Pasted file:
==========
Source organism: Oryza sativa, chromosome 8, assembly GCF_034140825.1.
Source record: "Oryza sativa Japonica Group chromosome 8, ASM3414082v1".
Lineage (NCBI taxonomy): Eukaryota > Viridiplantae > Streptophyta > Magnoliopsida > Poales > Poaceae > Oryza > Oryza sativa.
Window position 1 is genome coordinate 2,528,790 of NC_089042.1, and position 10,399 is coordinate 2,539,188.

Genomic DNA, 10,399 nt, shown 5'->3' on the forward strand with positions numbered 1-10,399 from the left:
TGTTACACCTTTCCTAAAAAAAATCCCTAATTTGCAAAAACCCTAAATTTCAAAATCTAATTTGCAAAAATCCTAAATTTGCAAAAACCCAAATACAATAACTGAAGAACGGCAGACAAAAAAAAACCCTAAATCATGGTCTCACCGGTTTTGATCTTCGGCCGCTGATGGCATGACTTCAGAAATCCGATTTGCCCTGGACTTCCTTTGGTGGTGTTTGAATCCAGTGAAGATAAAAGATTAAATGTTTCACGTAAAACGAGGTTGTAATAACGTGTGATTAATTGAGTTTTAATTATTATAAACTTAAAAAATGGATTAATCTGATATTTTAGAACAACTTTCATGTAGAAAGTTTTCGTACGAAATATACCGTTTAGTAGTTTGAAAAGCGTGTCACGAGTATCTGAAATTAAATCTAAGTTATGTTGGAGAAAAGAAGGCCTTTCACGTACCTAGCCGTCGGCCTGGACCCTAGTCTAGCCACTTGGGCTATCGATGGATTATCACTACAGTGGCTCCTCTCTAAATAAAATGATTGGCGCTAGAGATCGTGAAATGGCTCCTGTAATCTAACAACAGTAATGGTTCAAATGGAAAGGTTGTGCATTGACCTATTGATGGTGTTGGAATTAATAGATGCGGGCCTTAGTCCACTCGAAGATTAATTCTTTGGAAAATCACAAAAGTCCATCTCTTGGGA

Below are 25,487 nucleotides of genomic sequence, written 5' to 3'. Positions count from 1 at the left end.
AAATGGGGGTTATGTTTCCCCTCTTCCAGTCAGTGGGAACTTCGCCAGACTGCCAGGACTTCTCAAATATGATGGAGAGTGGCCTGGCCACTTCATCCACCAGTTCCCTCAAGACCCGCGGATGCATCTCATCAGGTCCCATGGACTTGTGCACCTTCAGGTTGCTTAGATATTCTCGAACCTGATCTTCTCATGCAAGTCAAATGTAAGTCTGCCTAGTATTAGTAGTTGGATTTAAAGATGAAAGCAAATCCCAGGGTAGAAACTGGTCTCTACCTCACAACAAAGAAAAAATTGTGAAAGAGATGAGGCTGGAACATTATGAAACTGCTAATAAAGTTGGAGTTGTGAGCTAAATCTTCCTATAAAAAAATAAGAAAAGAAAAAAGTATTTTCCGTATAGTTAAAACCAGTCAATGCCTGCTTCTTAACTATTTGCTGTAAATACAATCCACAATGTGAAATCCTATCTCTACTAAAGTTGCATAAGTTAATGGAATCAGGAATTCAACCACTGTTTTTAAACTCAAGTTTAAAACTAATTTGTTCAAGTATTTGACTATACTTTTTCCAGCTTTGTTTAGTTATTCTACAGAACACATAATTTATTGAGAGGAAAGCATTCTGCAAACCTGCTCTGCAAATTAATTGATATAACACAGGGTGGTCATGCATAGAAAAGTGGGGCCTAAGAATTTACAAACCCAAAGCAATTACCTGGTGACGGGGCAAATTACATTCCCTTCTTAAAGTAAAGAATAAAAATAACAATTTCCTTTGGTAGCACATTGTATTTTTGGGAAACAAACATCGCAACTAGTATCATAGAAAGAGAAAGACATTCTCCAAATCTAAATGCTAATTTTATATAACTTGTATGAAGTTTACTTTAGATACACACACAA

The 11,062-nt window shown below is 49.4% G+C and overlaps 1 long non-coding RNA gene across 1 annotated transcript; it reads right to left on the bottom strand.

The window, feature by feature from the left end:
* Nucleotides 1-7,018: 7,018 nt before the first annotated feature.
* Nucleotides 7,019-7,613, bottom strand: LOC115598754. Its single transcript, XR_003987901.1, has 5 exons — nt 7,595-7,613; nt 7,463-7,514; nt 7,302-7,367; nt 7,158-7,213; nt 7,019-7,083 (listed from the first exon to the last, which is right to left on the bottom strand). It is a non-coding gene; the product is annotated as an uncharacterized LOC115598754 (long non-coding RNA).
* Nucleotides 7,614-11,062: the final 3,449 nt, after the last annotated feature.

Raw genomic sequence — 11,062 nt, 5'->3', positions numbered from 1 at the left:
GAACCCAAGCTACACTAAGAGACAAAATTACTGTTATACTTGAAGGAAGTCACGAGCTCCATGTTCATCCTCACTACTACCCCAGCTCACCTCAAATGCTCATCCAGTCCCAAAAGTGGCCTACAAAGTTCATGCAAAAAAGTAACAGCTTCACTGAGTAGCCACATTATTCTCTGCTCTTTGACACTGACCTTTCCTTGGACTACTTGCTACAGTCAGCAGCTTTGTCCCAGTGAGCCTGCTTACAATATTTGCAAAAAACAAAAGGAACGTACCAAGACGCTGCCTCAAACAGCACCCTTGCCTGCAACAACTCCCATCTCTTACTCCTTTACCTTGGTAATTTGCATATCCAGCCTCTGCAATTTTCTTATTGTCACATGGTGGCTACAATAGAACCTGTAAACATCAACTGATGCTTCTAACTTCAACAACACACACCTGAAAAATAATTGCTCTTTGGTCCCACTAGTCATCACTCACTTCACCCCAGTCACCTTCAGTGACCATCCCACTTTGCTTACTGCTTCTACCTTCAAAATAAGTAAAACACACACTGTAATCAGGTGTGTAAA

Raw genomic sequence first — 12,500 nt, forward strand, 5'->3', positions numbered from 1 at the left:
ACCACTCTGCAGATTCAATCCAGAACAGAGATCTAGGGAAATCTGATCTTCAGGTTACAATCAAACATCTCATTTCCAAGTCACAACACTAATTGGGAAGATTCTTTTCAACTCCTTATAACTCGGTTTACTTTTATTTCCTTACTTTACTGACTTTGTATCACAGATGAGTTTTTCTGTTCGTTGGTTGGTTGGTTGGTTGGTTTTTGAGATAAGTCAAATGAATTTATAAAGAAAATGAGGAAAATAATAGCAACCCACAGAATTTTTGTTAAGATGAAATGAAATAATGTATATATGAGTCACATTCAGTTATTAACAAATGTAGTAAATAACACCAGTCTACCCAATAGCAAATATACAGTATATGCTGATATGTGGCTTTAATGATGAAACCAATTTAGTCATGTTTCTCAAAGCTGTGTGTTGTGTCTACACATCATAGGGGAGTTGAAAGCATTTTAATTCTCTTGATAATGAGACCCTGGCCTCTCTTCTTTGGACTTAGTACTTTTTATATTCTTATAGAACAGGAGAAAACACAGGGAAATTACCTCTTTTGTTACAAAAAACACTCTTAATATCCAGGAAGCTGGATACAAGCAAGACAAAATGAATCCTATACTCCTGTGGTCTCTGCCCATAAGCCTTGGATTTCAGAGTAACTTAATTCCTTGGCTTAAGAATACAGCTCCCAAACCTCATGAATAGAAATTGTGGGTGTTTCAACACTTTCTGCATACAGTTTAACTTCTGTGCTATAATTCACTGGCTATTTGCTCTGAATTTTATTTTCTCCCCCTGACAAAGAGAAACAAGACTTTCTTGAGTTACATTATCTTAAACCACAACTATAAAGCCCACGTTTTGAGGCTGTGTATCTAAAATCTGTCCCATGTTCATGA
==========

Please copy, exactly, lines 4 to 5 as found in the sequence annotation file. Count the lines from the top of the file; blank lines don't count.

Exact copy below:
Window position 1 is genome coordinate 2,528,790 of NC_089042.1, and position 10,399 is coordinate 2,539,188.

Genomic DNA, 10,399 nt, shown 5'->3' on the forward strand with positions numbered 1-10,399 from the left: